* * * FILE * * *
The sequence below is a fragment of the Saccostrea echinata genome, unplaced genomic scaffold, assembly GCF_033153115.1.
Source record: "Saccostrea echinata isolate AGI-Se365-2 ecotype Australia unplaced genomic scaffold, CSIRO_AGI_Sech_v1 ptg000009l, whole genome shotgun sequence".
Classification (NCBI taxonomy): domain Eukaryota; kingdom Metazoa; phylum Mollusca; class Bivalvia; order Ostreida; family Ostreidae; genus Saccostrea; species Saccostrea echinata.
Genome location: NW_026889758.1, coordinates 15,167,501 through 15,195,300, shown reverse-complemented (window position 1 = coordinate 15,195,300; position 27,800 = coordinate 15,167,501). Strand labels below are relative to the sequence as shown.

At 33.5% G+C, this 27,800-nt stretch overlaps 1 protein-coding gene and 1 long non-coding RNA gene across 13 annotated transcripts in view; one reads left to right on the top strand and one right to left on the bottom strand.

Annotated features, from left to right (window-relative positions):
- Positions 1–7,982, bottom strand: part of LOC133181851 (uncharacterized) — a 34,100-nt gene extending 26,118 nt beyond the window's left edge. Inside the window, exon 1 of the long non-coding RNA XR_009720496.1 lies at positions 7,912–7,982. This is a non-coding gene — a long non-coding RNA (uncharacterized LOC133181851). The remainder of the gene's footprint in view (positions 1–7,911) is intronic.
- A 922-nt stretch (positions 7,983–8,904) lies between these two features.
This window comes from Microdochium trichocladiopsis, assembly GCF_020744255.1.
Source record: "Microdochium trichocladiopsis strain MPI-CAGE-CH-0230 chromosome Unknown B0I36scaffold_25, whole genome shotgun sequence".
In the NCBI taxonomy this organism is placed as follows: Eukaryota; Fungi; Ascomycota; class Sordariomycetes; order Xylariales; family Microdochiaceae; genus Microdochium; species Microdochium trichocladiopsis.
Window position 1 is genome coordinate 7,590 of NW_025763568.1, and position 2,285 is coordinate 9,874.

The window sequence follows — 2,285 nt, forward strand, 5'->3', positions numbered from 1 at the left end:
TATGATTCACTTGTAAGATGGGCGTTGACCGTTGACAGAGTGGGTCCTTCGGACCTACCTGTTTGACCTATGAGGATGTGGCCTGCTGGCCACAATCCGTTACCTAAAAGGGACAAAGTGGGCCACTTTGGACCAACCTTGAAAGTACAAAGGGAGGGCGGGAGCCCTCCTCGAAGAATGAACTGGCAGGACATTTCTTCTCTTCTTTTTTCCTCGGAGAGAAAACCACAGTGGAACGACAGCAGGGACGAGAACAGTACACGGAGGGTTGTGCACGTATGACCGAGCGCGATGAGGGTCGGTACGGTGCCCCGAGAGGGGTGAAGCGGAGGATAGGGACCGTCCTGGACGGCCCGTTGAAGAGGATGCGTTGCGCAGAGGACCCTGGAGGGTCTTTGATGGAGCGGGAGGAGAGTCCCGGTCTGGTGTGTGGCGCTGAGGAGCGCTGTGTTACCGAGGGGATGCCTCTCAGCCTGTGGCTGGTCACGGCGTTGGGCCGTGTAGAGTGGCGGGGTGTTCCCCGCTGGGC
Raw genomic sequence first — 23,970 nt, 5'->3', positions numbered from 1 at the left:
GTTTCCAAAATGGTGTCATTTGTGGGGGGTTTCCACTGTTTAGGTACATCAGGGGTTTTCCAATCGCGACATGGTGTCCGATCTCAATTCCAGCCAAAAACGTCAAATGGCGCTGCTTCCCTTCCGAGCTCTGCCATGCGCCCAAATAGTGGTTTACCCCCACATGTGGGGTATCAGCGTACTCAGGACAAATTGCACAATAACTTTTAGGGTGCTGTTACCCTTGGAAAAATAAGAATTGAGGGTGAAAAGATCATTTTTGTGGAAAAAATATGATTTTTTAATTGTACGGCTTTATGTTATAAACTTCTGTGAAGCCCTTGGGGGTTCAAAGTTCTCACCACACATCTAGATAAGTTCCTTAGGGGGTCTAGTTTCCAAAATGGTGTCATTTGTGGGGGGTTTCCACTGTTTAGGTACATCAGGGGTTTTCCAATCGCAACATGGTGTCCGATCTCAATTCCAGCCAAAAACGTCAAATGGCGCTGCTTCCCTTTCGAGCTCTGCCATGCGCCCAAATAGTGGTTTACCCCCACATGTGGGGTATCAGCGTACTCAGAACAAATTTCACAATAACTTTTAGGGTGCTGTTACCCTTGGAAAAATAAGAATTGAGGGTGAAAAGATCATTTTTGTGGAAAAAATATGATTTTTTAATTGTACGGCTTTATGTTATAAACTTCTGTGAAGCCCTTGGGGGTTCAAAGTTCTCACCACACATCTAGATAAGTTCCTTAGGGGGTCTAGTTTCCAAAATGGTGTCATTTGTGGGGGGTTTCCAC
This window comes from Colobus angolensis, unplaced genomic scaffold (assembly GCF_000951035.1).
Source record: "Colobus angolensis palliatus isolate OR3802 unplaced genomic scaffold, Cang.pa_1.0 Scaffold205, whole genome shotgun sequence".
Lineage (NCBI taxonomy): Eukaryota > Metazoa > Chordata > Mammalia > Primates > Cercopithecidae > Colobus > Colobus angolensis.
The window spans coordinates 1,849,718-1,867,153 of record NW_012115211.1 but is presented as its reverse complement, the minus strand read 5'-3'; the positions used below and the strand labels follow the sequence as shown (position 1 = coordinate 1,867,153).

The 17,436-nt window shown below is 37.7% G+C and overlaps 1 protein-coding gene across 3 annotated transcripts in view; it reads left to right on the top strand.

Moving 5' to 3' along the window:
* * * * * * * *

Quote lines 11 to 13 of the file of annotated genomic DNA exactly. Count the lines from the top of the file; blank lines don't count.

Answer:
In the NCBI taxonomy this organism is placed as follows: Eukaryota; Fungi; Ascomycota; class Sordariomycetes; order Xylariales; family Microdochiaceae; genus Microdochium; species Microdochium trichocladiopsis.
Window position 1 is genome coordinate 7,590 of NW_025763568.1, and position 2,285 is coordinate 9,874.

The window sequence follows — 2,285 nt, forward strand, 5'->3', positions numbered from 1 at the left end: